Yes! You can run Diesel in a Kerosene Heater. But be aware of these facts and be careful!
Running out of kerosene fuel for your kerosene heater during the cold season can be a real pain, especially if you’re bugging in. If you have diesel stocked up and you’re in a pinch, you might question if you can safely use diesel as an alternative for kerosene.
To answer the question, yes! Diesel can be safely used as an alternative fuel for kerosene heaters. However, there are a few factors to using diesel which require you to to set safety measures. Failing to do so can simply turn comfort into disaster.
Things you have to take into account:
- It depends which grade of diesel you will be using;
- You must use some diesel additives;
- You must use the correct type of wick.
Before We Dig Deeper, How Are Kerosene and Diesel Fuels Made?
Diesel and kerosene fuels are both made of crude oil, which is extracted from beneath the earth’s surface. It is then shipped off to refineries, in which it will undergo a distillation process to produce diesel, kerosene and other chemical extracts. The crude oil will be heated up until it reaches its boiling point, giving rise to vapor. The vapor will be captured in another tank to turn into a new liquid through the process of condensation. It’s just like experients science class in 7th grade. Or that TV show Moonshiners! Moreover, in producing different types of fuels, the vapors will be heated up in varying temperatures and then again be captured in a different tank—a continuous cycle for different distillates of crude oil.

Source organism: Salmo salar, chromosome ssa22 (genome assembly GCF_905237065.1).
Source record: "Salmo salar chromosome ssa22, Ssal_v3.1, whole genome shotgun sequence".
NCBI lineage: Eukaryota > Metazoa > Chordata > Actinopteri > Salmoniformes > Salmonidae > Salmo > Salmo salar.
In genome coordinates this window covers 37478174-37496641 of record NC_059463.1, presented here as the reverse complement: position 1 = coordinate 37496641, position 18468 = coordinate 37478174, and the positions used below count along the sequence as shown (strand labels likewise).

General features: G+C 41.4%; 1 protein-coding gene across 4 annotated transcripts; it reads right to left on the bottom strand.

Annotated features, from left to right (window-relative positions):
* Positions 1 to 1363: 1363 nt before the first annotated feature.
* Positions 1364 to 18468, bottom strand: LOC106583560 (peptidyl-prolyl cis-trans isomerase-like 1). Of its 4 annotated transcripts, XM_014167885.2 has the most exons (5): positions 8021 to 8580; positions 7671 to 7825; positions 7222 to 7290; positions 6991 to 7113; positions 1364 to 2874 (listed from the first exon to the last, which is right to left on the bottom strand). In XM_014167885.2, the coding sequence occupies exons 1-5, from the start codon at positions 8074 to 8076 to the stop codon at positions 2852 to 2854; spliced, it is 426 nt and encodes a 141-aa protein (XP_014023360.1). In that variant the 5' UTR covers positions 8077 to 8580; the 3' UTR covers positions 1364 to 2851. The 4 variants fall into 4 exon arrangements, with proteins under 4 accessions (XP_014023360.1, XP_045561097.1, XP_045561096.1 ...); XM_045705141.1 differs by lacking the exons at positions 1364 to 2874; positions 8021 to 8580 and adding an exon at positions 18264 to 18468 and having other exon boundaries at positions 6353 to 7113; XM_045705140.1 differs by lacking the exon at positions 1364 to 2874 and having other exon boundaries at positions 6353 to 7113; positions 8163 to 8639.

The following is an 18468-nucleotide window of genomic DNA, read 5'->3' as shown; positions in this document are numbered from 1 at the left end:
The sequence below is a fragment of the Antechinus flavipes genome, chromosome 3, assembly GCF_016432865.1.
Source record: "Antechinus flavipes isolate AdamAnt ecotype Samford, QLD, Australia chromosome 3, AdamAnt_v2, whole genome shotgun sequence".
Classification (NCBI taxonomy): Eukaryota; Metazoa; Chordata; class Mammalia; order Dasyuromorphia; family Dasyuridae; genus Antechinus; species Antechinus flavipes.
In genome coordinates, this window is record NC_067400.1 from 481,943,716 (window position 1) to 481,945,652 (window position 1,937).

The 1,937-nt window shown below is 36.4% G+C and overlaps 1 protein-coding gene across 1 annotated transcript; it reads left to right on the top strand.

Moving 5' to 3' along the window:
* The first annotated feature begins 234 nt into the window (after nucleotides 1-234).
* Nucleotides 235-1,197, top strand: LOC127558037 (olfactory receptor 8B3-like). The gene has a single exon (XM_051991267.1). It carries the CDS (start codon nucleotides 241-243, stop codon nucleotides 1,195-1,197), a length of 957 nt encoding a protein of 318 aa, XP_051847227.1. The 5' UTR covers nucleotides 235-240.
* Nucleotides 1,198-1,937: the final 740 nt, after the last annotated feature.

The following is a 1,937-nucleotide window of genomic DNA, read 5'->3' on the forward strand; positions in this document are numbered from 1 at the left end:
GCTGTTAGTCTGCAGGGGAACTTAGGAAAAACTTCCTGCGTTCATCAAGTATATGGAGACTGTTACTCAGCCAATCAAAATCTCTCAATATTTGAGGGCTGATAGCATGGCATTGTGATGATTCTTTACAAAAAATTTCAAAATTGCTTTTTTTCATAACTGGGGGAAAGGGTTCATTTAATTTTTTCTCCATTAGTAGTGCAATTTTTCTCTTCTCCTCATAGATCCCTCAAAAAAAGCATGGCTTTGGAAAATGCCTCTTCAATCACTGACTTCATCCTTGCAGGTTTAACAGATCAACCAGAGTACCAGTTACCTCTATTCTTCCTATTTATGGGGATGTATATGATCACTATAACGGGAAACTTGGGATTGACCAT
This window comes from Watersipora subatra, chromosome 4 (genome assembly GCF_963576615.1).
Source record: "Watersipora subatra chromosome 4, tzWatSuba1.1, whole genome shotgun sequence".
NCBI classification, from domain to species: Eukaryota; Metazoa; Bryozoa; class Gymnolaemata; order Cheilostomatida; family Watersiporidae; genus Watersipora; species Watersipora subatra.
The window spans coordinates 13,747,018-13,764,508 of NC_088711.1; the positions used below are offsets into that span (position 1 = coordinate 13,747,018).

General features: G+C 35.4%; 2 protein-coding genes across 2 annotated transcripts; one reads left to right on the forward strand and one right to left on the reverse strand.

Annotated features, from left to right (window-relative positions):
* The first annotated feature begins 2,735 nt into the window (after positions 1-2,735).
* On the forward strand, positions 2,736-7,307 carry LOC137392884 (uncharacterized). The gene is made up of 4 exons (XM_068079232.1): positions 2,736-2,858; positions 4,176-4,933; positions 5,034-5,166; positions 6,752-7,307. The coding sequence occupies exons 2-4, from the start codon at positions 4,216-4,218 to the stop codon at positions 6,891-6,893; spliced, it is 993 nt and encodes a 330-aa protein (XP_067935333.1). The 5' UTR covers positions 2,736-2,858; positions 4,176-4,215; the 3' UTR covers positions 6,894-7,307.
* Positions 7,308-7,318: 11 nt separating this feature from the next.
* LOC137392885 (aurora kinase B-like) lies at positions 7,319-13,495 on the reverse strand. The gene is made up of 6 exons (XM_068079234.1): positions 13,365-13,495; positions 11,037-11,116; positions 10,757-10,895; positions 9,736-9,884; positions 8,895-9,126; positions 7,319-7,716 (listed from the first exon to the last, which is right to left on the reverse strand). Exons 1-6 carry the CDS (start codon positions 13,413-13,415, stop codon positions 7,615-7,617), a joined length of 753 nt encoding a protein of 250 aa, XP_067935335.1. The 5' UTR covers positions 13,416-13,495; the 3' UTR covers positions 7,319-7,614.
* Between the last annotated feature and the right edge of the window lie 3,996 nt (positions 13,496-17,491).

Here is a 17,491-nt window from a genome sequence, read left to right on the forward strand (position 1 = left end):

Grades of Standard Diesel
Diesel fuel, which some people referred to as ‘diesel oil’, is measured by its cetane, in which the higher the Cetane Index of the fuel, the more volatile it is.
Diesel fuel is commercially available in two grades:
Diesel #1 (or 1-D)
Using diesel #1 often leads to best results as it is deemed to be relatively the closest to kerosene which makes it the best kerosene alternative. Among other grades/types, this one burns the cleanest. However, this type of Diesel is more expensive and provides less energy compared “2-D” type Diesel fuel.
Diesel #2 (or 2-D)
Diesel #2 is often used for vehicles and is available at most gas stations . It provides a high amount of energy and serves as a great fuel in heavy duty and everyday use. However, the downside to using #2 is that it transforms into a thick gel when the temperature drops, which often leads to hard engine starts and possibly more issues. Thus, this may not be a viable option during the cold season.
By using diesel additives, you can prolong the diesel engine help it to burn cleaner. It will also result in diminishing the tendency of getting your wick damaged since diesel burns at higher temperatures than kerosene.
The most common diesel additives are:
- Kerosene Additives
- Isopropyl Alcohol
For isopropyl alcohol additives, check the label as directions can vary. As for the kerosene, add it to the diesel fuel in a kerosene-to-fuel ratio of 1:3 to 1:5.
The Bottom Line
Although it’s doable in a pinch, Diesel as an alternative fuel for kerosene is not recommended. It’d be wiser to stick with kerosene for your kerosene heaters and the use of diesel should only come as an absolute last resort. If you plan on using diesel, just always keep in mind the factors and the safety precautions that you must follow.